These trades can also involve players signed to multi-year deals. For example, the A’s signed Ryan Madson ahead of the same 2016 season to a three-year, $22 million deal. In 2016, Madson had a disappointing season, but after a great start on the poor-performing A’s in 2017, he was dealt with Sean Doolittle to the Nationals for Jesus Luzardo, Sheldon Neuse and Blake Treinen. To complete the talent cycle, the A’s later used Luzardo to acquire Starling Marte in the trade mentioned above. These two free agent signings in 2016 helped lead to players that made critical contributions to the A’s 2018-2021 competitive window.
The 2022 Oakland A’s have regrettably made the choice to not take on some additional contracts, and the risk that comes with them, to attempt to feed those contracts forward into longer-term assets – as they clearly did with the Hill and Madson examples. This choice was not doubt made because of the cost. This strategy is essentially a way to pay now for talent later. But with the finances presumably bad now, and hopefully improving in the future, they may be making the business choice to wait and pay for talent later, later instead of now — much like an individual may chose to pay off their college loans once they get a higher paying job and continue to differ them now while they are poor.
Whether this cost-savings approach is essential or not, it will hurt the Oakland A’s of the future. But another consequence has been that it has hurt the watchability of the team now. With the right $40M in spending, the A’s could have a team with enough upside potential to sneak into one of the now six playoff spots, or at very least not gone 5-21 in June. Thankfully the team has turned it around so far in July, but remain hopelessly far away from a wildcard birth, even with the expanded playoffs.
How far could this missing 40 million dollars go? Well, a long way! Early in the season, when I was first drafting this article, the names I put together where: starting pitchers Andrew Heaney and Corey Kluber, the OF/DH combo of Brad Miller and Joc Peterson, and a trio of relievers Adam Ottavino, David Robertson and Archie Bradley, all for a sum that is just south of $40M in salary obligations for 2022. At the time, these additions would have added some 7-8 projected wins to the 2022 Oakland Athletics. It might not be the team anyone wanted, but it would be a team that looks like its trying.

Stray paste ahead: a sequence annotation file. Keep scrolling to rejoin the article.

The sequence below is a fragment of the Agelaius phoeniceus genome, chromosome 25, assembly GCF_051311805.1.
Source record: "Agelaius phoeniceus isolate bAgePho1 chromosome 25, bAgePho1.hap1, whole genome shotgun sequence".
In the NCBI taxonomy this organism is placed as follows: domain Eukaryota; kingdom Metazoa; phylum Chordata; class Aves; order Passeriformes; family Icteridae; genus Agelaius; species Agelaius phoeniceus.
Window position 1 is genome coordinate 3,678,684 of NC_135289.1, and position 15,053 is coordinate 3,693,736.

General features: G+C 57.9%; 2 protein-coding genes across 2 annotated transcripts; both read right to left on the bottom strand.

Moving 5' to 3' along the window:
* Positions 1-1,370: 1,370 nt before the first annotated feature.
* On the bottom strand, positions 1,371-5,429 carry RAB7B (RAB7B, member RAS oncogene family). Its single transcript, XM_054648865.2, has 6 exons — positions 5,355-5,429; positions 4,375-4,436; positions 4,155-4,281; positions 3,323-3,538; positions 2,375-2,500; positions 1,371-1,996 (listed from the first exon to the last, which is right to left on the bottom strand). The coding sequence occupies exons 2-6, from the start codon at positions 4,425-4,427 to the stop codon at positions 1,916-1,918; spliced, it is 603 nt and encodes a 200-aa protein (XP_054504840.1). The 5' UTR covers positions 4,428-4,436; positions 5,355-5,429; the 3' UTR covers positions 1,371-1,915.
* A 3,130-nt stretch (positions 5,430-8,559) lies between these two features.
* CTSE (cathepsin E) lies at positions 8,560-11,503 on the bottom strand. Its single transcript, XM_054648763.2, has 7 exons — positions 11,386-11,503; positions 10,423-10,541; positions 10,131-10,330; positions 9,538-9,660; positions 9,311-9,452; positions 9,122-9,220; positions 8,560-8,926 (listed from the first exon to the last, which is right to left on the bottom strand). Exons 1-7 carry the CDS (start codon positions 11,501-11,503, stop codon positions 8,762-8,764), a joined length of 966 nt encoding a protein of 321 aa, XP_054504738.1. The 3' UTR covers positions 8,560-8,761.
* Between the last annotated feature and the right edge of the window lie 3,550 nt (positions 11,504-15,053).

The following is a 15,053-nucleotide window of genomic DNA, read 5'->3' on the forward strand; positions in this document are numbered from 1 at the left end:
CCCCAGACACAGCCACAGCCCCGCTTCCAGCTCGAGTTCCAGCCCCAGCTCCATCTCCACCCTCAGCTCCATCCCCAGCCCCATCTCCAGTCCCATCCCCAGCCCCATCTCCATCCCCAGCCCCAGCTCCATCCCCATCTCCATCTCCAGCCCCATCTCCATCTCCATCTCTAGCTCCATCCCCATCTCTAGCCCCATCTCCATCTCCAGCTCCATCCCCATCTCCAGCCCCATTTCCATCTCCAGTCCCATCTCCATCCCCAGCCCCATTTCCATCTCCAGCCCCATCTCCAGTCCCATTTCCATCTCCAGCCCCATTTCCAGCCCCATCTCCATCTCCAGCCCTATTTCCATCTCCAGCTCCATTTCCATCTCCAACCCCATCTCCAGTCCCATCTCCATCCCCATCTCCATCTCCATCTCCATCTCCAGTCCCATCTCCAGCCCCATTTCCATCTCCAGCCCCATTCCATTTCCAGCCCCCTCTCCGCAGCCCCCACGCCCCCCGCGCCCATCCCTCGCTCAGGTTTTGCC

And how have those picks turned out? Andrew Heaney is hurt and has made only three starts all season. On the flip side, Corey Kluber is has a 3.91 ERA in 19 starts and 99 innings with the Rays. Brad Miller has been bad and is now hurt, but Joc Peterson has been serviceable for the Giants with a 128 wRC+. Adam Ottavino and David Robertson have been dominating as relievers posting 2.35/3.35 (ERA/FIP) and 1.83/3.25, respectively. Archie Bradley, on the other hand, is hurt himself in early July after a relatively poor start to the season (4.82 ERA, 3.33 FIP).
Cumulatively, these players have created about four WAR and certainly four more wins isn’t pushing the A’s in to contention. However, the four well preforming players, Kluber, Peterson, Ottavino and Robertson, collectively have 12.5 wins of future value as measured by BaseballTradeValues.com. Adding in the salaries brings excess value down to something near zero, but that can be made up for by covering the contracts. The players are ultimately only important because they provide some entertainment value up front to A’s fans before the trade — maybe attendance wouldn’t have been so bleak if the perception was the A’s were trying — and because they are assets a team trying to win needs more than cash.
These players in combination with covering their contracts wouldn’t bring back any top prospects, but they could be useful pieces. Max Muncy has a trade value of 7.6 on BTV or Kevin Smith’s estimate comes in at 4.9. Given the state of the A’s minor league system, wouldn’t A’s fan like to have one or two more of those types floating around in the minors, waiting for the next competitive window? I know I would, but I guess John Fisher would rather have $40M in the bank, only a few thousand butts in seats on an average night and a laughing stock of a team on the field for a year, or more. Which direction is ‘right’, I don’t know, but I am assuming it won’t change at least until the a stadium deal is agreed upon, or even until the stadium is built.